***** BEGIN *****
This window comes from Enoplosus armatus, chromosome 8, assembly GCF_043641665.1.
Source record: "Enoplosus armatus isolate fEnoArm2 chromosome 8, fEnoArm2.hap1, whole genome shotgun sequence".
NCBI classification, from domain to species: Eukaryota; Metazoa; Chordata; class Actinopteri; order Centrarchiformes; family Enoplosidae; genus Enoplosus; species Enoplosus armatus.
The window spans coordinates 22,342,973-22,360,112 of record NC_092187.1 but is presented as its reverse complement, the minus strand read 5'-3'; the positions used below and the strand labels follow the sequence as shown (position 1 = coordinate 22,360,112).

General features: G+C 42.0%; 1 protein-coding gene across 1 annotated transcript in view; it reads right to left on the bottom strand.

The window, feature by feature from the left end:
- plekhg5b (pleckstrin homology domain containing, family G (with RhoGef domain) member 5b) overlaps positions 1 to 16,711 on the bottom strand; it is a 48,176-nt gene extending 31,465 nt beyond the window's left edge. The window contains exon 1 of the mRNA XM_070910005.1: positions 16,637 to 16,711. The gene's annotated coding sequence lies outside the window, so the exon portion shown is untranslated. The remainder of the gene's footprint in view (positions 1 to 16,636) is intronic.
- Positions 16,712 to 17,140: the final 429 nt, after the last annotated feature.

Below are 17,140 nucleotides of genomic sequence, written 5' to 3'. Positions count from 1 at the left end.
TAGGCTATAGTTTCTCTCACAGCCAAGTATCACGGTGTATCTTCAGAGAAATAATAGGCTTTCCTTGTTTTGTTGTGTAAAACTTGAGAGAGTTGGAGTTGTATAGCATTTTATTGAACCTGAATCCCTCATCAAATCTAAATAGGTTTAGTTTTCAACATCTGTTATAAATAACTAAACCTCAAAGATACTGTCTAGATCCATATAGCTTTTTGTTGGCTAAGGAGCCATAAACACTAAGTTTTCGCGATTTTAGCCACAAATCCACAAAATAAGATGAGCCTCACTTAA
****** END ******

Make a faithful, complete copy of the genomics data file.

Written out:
This window comes from Enoplosus armatus, chromosome 8, assembly GCF_043641665.1.
Source record: "Enoplosus armatus isolate fEnoArm2 chromosome 8, fEnoArm2.hap1, whole genome shotgun sequence".
NCBI classification, from domain to species: Eukaryota; Metazoa; Chordata; class Actinopteri; order Centrarchiformes; family Enoplosidae; genus Enoplosus; species Enoplosus armatus.
The window spans coordinates 22,342,973-22,360,112 of record NC_092187.1 but is presented as its reverse complement, the minus strand read 5'-3'; the positions used below and the strand labels follow the sequence as shown (position 1 = coordinate 22,360,112).

General features: G+C 42.0%; 1 protein-coding gene across 1 annotated transcript in view; it reads right to left on the bottom strand.

The window, feature by feature from the left end:
- plekhg5b (pleckstrin homology domain containing, family G (with RhoGef domain) member 5b) overlaps positions 1 to 16,711 on the bottom strand; it is a 48,176-nt gene extending 31,465 nt beyond the window's left edge. The window contains exon 1 of the mRNA XM_070910005.1: positions 16,637 to 16,711. The gene's annotated coding sequence lies outside the window, so the exon portion shown is untranslated. The remainder of the gene's footprint in view (positions 1 to 16,636) is intronic.
- Positions 16,712 to 17,140: the final 429 nt, after the last annotated feature.

Below are 17,140 nucleotides of genomic sequence, written 5' to 3'. Positions count from 1 at the left end.
TAGGCTATAGTTTCTCTCACAGCCAAGTATCACGGTGTATCTTCAGAGAAATAATAGGCTTTCCTTGTTTTGTTGTGTAAAACTTGAGAGAGTTGGAGTTGTATAGCATTTTATTGAACCTGAATCCCTCATCAAATCTAAATAGGTTTAGTTTTCAACATCTGTTATAAATAACTAAACCTCAAAGATACTGTCTAGATCCATATAGCTTTTTGTTGGCTAAGGAGCCATAAACACTAAGTTTTCGCGATTTTAGCCACAAATCCACAAAATAAGATGAGCCTCACTTAA